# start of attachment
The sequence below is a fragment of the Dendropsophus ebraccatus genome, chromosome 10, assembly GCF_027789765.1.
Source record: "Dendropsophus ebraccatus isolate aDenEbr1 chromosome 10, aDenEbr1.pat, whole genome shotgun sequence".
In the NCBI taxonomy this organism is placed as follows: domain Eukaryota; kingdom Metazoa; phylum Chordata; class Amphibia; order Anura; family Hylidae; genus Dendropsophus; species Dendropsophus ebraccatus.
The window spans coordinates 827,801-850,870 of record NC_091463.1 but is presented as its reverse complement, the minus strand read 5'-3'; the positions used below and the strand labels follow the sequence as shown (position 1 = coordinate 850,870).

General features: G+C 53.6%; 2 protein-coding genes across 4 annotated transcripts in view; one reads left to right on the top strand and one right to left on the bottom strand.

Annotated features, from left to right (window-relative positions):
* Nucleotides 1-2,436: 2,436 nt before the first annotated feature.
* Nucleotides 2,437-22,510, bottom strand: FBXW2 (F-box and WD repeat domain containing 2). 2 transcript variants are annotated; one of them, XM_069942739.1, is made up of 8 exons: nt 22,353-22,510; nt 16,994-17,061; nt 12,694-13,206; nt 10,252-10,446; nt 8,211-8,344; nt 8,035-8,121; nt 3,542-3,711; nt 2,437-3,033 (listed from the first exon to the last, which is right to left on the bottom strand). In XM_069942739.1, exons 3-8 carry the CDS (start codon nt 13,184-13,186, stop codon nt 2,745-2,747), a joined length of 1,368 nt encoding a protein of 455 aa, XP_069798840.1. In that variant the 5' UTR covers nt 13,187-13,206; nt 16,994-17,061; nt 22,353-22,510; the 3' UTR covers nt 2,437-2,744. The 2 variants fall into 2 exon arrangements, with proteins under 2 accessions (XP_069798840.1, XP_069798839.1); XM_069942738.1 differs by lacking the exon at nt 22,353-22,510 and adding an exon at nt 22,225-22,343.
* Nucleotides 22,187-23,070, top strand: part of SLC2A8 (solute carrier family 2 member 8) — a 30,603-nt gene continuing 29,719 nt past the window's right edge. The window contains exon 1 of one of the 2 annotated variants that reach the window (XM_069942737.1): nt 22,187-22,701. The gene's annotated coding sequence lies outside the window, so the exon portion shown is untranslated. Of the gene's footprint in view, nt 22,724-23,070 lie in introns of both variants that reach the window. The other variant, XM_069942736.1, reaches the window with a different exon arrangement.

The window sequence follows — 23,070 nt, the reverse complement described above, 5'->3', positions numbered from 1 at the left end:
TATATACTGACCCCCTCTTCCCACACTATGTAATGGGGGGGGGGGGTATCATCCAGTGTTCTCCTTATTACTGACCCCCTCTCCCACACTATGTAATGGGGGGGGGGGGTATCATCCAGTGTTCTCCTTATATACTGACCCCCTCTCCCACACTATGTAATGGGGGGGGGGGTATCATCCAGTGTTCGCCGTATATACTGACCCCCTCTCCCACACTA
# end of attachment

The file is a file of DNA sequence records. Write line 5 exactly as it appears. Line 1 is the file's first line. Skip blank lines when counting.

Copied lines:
General features: G+C 53.6%; 2 protein-coding genes across 4 annotated transcripts in view; one reads left to right on the top strand and one right to left on the bottom strand.